Several First Nations groups are calling on the federal government to halt pipeline production in B.C. after a United Nations committee again condemned Canada for its treatment of Indigenous people.
In the April 29 letter to the Canadian government, the UN Committee on the Elimination of Racial Discrimination says the provincial and federal governments have allowed the increase of force and criminalization by the RCMP against Indigenous “land defenders and peaceful protesters.”
The letter, which is the third one sent to the government, also says despite repeated calls to Canada to cease forced evictions of Indigenous people, the efforts to remove and incarcerate have only increased.
The committee says it has received information that alleges the governments of B.C. and Canada “have not taken measures to engage in consultations with Secwepemc and Wet’suwet’en peoples regarding the Trans Mountain Pipeline and the Coastal Gas Link Pipeline.”
It also says there is concern the situation could deteriorate the rights of the Indigenous people, “in particular the rights to their lands and territories, the right to be consulted and the right to security of the person.”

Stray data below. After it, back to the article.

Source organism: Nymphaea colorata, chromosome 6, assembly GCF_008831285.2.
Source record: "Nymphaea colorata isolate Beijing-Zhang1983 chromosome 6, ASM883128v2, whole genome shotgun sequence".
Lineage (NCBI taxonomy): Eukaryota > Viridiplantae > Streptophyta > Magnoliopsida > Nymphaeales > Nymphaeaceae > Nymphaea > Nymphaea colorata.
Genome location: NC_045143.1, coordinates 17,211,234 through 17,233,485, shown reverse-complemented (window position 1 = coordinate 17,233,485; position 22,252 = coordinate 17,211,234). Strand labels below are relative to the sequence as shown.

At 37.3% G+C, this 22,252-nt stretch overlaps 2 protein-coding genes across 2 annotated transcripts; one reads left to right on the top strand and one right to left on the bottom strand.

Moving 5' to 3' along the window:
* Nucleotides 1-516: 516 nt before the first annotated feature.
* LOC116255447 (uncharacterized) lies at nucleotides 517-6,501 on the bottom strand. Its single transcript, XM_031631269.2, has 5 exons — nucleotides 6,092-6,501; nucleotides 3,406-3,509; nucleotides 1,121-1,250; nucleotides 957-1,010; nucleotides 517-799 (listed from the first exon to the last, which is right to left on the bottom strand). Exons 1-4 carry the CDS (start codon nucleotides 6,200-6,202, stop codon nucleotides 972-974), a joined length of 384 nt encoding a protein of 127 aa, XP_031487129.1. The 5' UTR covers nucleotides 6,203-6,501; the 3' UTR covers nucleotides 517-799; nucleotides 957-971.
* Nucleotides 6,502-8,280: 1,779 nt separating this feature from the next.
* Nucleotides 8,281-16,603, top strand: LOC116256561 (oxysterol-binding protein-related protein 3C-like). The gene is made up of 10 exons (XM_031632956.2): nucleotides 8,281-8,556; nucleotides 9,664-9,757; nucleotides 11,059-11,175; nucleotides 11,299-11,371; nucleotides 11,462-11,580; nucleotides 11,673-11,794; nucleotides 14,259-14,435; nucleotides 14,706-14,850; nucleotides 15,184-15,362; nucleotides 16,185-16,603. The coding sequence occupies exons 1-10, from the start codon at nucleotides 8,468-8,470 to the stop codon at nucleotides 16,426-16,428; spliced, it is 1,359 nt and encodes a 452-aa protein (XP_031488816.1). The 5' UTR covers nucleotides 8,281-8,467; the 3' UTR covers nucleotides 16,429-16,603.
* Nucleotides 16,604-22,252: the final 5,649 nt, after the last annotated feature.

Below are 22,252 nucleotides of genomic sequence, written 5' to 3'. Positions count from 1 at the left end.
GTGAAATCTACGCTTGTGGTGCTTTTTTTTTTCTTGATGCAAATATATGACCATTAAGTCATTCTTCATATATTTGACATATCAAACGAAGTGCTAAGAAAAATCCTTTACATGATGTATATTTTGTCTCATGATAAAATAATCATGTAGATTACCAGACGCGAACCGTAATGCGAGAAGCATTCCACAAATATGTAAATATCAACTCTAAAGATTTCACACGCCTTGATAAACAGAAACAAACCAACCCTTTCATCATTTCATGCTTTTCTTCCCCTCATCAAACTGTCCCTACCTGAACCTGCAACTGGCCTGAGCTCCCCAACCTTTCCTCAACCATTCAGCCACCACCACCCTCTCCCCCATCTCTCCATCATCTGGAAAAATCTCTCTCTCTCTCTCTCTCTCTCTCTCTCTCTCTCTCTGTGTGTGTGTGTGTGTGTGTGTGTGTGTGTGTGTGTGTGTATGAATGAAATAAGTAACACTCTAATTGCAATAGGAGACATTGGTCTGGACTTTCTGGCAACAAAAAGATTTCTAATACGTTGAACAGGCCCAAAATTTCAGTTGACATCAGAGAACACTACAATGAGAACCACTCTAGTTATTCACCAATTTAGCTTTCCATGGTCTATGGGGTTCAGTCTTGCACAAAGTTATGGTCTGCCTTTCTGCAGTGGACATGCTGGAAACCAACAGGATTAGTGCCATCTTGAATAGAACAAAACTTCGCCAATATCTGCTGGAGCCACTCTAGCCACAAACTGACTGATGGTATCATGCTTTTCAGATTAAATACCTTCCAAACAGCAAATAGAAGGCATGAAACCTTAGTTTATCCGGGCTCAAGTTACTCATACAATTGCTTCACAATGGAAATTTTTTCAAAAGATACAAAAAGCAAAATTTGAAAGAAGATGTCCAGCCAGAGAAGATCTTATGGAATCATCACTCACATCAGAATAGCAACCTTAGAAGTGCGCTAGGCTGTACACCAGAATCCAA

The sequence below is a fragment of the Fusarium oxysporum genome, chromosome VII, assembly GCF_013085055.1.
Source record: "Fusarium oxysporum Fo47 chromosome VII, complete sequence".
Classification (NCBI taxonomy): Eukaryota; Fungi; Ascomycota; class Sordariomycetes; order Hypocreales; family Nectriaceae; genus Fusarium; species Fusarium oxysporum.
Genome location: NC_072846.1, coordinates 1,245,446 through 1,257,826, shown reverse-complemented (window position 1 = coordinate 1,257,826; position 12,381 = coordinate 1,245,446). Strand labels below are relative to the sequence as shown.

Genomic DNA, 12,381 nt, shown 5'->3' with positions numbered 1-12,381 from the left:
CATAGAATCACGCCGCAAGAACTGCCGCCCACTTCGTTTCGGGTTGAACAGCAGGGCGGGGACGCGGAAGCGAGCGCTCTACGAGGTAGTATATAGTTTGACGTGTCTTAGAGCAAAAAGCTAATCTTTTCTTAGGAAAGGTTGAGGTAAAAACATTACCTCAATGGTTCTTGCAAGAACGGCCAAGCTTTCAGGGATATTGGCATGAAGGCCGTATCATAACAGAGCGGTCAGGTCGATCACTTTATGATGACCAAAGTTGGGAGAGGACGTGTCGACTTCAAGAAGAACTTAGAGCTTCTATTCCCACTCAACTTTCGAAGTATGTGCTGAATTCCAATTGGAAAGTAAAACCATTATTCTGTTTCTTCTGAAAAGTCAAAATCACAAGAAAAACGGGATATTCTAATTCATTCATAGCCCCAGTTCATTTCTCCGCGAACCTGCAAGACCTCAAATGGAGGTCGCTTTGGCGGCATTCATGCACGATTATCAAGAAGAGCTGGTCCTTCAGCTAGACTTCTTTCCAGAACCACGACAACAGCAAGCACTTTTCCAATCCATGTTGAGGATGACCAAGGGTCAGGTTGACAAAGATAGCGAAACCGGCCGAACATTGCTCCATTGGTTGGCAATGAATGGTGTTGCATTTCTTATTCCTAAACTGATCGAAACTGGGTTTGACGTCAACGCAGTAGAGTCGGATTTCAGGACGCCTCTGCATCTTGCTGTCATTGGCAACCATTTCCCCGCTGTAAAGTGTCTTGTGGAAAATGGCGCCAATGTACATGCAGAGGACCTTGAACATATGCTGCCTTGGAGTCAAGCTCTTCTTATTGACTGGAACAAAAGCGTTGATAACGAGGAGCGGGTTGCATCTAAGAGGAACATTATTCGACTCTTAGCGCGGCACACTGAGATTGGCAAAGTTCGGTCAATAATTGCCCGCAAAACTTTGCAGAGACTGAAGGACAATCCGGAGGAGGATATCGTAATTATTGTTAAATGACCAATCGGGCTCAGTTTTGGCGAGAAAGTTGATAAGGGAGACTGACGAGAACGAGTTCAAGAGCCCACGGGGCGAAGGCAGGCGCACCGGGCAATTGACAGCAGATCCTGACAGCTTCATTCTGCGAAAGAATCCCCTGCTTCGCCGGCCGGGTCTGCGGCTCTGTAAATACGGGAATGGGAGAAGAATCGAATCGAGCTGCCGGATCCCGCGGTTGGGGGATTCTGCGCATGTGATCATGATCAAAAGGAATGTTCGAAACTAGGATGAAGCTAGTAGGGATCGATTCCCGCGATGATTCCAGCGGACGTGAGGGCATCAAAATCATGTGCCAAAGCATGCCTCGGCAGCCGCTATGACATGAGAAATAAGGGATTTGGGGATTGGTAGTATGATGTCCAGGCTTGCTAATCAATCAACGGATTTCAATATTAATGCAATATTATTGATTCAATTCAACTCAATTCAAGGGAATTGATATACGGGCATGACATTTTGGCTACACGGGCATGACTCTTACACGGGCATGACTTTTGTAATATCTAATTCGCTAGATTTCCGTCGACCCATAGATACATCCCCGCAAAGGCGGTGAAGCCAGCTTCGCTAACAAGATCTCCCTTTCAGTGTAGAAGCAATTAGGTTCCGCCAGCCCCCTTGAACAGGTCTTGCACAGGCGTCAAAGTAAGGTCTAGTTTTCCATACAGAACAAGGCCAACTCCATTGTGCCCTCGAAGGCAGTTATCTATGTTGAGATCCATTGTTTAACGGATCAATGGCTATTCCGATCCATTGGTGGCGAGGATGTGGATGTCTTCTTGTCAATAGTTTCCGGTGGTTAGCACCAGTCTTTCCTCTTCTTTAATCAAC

Members of the Wet’suwet’en, Tsleil Waututh, and Secwepemc Nations will hold a joint press conference this morning at 9 a.m. calling on Canada to suspend construction of the Coastal Gaslink and Trans Mountain pipelines, withdraw RCMP from their lands, and stop police repression of their members.
The news conference is in response to the UN committee’s letter.
In a news release, the Wet’suwet’en, Secwepemc and Tsleil-Waututh say the letter signals “growing international alarm about Canada’s human rights record and ongoing human and Indigenous rights violations against land defenders.”
In November, members of the Gidimt’en clan ordered all Coastal GasLink employees to leave the Wet’suwet’en territory in the B.C. Interior. However, Coastal GasLink said a B.C. Supreme Court injunction allows the company to have “continued safe access” to the area.
The 20 elected First Nations councils along the pipeline’s path approved the project, but Wet’suwet’en hereditary chiefs from all five clans of the nation claimed the project had no authority without consent through their traditional system of governance.
The B.C. and federal governments have yet to respond to this call to halt pipeline construction.
More to come…
—with files from The Canadian Press